Tuesday, June 16, 2009

Down the Garden Path

How can you resist a memoir that begins like this:

I bought my cottage by sending a wireless to Timbuctoo from the Mauretania, at midnight, with a fierce storm lashing the decks.

I couldn't.  But, then, I already knew what I was getting when I purchased Down the Garden Path by Beverly Nichols.  Years ago I had read his memoir trilogy in which he described his efforts to rehabilitate the house and gardens at Merry Hall:  Merry Hall, Laughter on the Stairs, and Sunlight on the Lawn.

I'm not a gardener but even I loved his accounts of gardening exploits and English country living in the years after World War II.  I was excited when I saw that my favorite little local bookstore carried the Merry Hall trilogy.  When I realized that they were carrying even more of Nichols' books I decided to treat myself to Down the Garden Path, his initial foray into garden writing. 

Published in 1932 it unexpectedly became a great hit.  Nichols was already an established writer who had a reputation throughout the 1920's as a partying playboy, friends with Noel Coward and Anita Loos. So it was somewhat of a surprise when he published a book about gardening.   He expected it would be mostly ignored, but it wasn't.  According to the new forward, written by Nichols' biographer Bryan Connon, The Gardening Club of America declared it "one of the most delectable and diverting garden books ever published."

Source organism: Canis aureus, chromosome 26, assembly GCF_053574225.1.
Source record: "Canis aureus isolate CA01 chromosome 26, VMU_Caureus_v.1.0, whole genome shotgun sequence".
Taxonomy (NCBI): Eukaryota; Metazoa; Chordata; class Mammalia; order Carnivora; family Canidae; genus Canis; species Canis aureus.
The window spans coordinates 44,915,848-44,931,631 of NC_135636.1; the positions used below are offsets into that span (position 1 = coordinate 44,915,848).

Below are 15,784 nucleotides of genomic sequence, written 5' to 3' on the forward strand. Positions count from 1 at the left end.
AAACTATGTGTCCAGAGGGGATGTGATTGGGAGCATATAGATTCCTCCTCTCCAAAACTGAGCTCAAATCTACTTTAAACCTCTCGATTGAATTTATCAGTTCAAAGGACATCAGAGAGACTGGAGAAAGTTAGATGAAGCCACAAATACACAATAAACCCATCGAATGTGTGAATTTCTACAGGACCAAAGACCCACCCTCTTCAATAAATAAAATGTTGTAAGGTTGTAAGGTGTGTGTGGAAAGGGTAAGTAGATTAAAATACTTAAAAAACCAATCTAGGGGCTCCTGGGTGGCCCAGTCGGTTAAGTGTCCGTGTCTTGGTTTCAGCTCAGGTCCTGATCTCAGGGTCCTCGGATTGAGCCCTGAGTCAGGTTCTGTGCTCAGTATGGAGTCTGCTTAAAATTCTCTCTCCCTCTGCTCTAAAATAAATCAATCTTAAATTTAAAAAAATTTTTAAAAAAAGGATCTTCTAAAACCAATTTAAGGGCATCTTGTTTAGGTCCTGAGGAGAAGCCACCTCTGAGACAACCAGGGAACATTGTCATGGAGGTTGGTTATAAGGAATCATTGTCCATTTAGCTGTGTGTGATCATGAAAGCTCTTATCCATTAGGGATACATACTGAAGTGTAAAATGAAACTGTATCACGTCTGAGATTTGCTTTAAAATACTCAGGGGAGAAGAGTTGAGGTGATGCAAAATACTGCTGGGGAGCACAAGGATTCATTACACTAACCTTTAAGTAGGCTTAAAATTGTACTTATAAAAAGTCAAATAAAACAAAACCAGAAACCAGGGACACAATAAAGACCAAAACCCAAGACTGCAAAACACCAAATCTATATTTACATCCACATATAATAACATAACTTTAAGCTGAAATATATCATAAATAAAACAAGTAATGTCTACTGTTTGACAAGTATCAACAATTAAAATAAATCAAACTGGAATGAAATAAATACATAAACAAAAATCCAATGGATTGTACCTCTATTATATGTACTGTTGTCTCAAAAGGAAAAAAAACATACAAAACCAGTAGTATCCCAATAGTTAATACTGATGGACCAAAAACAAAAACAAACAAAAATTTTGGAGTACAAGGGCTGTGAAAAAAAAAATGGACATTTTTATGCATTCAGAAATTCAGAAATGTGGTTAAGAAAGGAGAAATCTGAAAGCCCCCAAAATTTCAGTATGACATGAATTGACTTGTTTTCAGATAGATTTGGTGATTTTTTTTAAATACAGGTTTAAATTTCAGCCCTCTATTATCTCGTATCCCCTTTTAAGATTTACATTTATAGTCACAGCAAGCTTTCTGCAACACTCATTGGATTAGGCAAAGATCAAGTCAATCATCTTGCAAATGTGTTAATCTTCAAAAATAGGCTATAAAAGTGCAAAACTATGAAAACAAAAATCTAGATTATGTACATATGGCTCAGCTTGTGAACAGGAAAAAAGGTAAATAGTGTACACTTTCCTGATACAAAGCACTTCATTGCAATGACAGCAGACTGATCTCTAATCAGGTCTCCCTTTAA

Nichols has a wonderful way with words, although his turns of phrase are old fashioned early 20th Century phrases.  And of course he is describing another time, 1928-1931, a time when master-servant relationship existed, when people like Nichols had to deal with "the servant problem".   By the time Nichols wrote the Merry Hall books, World War II was over and upper class Britons were more or less resigned to the fact that life had changed.  (They didn't know how to move on to "post-servant"  phase, but they realized they were going to be servantless.)  But at the time this book was written the landed class was still in denial.

I'm not much of a gardener (ok I'm not at all a gardener) but even I could have a beautiful garden if I could employ ... a gardener.   Nichols has a gardener to do the heavy lifting and that leaves him time to putter in the garden.  And write books about it.  Which is marvelous for we readers.

I've already lent it to my best friend H who is the possessor of the complete set of Merry Hall books.  It probably will make the rounds of the book club too.